Nevertheless She Persisted

September 1, 2021-January 21, 2022
David Filderman Gallery

Persistence is a recurring theme in the history of any marginalized group, and in the fight and struggle for equality, success does not happen overnight. It is the result of tireless efforts of many unknown individuals who continued to work for a cause no matter what. In the art world, a flashpoint in the history of women artists occurred in 1971, when art historian Linda Nochlin published her landmark essay in the January issue of ARTnews in which she asked the pointed question, “Why Have There Been No Great Women Artists?”

The artists in this exhibition have their own, very specific stories to tell. For some, like Howardena Pindell and Elizabeth Catlett, they are highly personal narratives – stories of overcoming racial, gender, and/or economic hardship. For others, such as Jane Peterson, Perle Fine, and Marisol, they are accounts of contemporary success followed by historic anonymity and obscurity. While still others, like Sonia Delaunay, Bridget Riley, and Berenice Abbott, championed forgotten artists and challenging styles, giving voice to those who were unable or unwilling. Yet all these artists, undeterred by setbacks and rejections, are united not solely by their gender but by their persistent fight for art: to create art and to celebrate art by all people. All the works in this exhibition were drawn from the Museum’s extensive permanent collection.

View interactive PDF of Exhibition Catalog

Funding has been provided by the New York State Council on the Arts with the support of Governor Andrew M. Cuomo and the New York State Legislature.

Press ReleaseHofstra Museum Reopens Its Doors to the Campus and Public


Elizabeth Catlett (American, 1915-2012), Gossip, 2005, ed. 59/200, color digital print with a photo-lithograph, 22 ½ x 24 in., Hofstra University Museum of Art, gift of Eleanor Raitt, HU2016.37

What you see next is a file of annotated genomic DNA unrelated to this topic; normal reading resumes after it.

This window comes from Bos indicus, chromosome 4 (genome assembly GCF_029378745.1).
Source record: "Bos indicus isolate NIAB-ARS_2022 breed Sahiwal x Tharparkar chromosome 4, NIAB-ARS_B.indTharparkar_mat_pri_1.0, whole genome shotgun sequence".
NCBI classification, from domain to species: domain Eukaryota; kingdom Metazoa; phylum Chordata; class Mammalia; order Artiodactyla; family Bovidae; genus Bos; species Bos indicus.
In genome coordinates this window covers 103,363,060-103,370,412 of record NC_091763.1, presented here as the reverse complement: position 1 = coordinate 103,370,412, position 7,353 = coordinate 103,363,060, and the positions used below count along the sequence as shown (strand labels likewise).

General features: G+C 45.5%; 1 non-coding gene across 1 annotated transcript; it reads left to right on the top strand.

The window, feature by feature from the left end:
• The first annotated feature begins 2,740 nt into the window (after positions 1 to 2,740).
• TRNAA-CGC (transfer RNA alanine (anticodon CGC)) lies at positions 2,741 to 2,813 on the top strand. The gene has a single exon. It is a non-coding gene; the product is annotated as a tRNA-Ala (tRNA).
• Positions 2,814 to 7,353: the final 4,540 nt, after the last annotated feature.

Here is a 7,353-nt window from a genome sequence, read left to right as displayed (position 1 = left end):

Related Programs:

Welcome Back Reception
Thurs., Sept. 2, 2021 • 4:30 – 6:30 p.m.
Location: Emily Lowe Gallery
Behind Emily Lowe Hall, South Campus
Free admission. Light refreshments.
Advance registration is recommended

!Women Art Revolution Film Screening
Thursday, October 7, 2021 • 6:30-8 p.m.
Leo A. Guthart Cultural Center Theater, Axinn Library, First Floor, South Campus

Through intimate interviews, art, and rarely seen archival film and video footage, !Women Art Revolution reveals how the Feminist Art Movement fused free speech and politics into an art that radically transformed the art and culture of our times. Q&A following the film screening.

Roundtable Discussion: What Does It Mean to be a Woman in the Arts?
Wednesday, November 3, 2021 • 4:30pm
David Filderman Gallery, Joan and Donald E. Axinn Library, Ninth Floor, South Campus

Join Hofstra University faculty members and Museum staff for a conversation about the state of women in the arts across such disciplines as drama, visual arts, performance, and literature. How have artists addressed issues such as the global pandemic, social justice, diversity and inclusion during the past turbulent year?

Admission is free. 

Light refreshments will be served.

Admission is free. Advance registration is recommended.